The three China network operators haven’t set a date for the start of service, but will reportedly commence simultaneously, most likely later this month of October.  However, there are not many 5G smartphones (only two or three models) and no other endpoints (none announced yet) available from the three major China network operators.  The preferential price is between 150 yuan and 550 yuan.

On September 20, Xu Ximing, deputy general manager of the marketing department of China Mobile Group Corporation, said at the China Mobile 5G+ Innovation Cooperation Conference that China Mobile is accelerating the pace of 5G commercialization. The 5G package will be officially released in October, including basic packages and CPE packages. And upgrade plans for old users. Customers will enjoy the “three different fast” login to the 5G network, that is, the 5G terminal does not need to change the card, does not need to change the number, does not need to register, and multi-channel fast order 5G network service.

  • The China Unicom prices web page shows that the current campaign supports two mobile phones, Samsung Note 10+5G version offers 500 yuan, and vivo’s iQOO Pro 5G version offers 400 yuan. Telecom’s purchase discounts are 150 yuan for iQOO Pro, 300 yuan for ZTE Axon 10 Pro, and 550 yuan for Samsung Note 10+.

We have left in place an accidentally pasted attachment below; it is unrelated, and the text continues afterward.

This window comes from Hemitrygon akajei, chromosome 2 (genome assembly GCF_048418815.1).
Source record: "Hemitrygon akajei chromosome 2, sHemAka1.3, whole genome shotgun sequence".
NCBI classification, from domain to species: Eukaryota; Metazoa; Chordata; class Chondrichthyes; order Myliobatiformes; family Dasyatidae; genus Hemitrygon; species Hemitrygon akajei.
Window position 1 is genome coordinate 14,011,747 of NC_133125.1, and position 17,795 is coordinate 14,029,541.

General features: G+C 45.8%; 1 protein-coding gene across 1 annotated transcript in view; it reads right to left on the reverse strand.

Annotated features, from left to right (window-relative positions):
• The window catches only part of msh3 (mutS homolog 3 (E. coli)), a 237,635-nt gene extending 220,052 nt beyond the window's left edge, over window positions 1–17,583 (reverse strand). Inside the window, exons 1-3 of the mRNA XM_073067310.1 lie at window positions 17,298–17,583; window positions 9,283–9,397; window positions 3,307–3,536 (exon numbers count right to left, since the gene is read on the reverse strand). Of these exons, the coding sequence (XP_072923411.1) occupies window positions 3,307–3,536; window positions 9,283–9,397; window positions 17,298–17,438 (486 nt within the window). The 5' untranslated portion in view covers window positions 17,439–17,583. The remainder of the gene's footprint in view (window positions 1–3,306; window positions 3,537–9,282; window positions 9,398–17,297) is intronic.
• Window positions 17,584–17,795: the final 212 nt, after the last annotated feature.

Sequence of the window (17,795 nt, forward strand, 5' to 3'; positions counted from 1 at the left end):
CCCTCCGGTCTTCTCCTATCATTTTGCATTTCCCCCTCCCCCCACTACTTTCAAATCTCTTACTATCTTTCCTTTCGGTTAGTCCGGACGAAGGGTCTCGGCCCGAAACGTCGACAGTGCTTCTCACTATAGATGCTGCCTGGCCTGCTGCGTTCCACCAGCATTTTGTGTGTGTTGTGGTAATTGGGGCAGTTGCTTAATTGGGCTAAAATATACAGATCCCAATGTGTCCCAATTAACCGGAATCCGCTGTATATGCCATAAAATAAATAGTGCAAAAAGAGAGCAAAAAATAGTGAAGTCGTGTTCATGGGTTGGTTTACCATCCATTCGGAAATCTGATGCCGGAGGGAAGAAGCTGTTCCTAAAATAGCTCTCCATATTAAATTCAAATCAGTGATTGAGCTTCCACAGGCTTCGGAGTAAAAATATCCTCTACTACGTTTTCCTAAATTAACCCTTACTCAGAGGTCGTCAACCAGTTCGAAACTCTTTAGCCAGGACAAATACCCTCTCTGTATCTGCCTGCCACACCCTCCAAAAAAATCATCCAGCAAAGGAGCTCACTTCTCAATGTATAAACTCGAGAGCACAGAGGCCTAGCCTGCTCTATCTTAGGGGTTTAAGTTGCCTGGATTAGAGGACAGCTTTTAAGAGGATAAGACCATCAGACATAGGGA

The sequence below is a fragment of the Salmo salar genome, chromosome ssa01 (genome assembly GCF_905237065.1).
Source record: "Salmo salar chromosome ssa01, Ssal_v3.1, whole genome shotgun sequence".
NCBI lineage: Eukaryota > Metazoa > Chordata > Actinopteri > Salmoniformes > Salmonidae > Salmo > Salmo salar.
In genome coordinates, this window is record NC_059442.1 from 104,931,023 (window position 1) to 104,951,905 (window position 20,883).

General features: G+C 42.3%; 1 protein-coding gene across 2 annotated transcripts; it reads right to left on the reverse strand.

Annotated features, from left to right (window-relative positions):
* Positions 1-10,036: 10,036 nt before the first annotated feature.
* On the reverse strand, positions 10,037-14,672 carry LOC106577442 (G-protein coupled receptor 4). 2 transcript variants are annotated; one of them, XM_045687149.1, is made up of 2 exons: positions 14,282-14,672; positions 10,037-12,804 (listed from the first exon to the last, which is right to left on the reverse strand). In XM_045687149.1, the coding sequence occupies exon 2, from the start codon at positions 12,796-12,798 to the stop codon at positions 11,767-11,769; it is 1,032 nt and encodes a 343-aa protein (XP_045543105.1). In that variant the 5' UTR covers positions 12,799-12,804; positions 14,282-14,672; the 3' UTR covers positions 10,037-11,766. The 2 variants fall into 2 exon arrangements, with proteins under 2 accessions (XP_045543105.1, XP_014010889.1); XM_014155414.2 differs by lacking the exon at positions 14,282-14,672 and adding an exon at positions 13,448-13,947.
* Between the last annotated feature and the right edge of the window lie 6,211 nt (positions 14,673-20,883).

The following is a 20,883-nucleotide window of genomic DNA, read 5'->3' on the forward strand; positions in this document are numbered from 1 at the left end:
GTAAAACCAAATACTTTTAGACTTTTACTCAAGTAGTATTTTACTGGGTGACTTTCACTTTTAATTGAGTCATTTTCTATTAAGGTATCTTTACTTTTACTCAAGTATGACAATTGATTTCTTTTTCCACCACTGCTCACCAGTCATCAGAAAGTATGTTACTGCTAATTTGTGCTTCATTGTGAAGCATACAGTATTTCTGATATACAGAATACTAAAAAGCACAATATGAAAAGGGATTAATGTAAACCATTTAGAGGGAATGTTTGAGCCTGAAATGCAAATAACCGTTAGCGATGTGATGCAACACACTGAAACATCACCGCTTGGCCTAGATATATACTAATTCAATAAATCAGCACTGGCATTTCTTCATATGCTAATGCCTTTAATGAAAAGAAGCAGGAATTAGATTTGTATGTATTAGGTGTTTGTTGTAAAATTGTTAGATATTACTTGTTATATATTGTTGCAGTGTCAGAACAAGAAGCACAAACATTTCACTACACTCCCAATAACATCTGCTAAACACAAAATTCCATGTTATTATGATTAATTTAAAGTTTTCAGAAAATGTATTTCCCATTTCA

• For China Mobile’s preferential prices, Xiaomi 9 Pro 5G version is offered for 300 yuan, China Mobile’s pioneer X1, Samsung Note 10+ 5G version  offer is 500 yuan. China Mobile told the Beijing News that more 5G models will be added in the future.

China Mobile Pioneer X1

China Mobile Pioneer X1 is powered by a Qualcomm Snapdragon 855 chipset, a 6.47-inch AMOLED display with a  waterdrop notch. The display supports FHD+ resolution and also houses an on-screen fingerprint scanner. Housed inside the waterdrop notch is a powerful 20MP camera.

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Note: Although Samsung continues phone sales in China, last week the handset maker ceased its mobile phone production operations in China as it closed its last factory in the country, according to Reuters.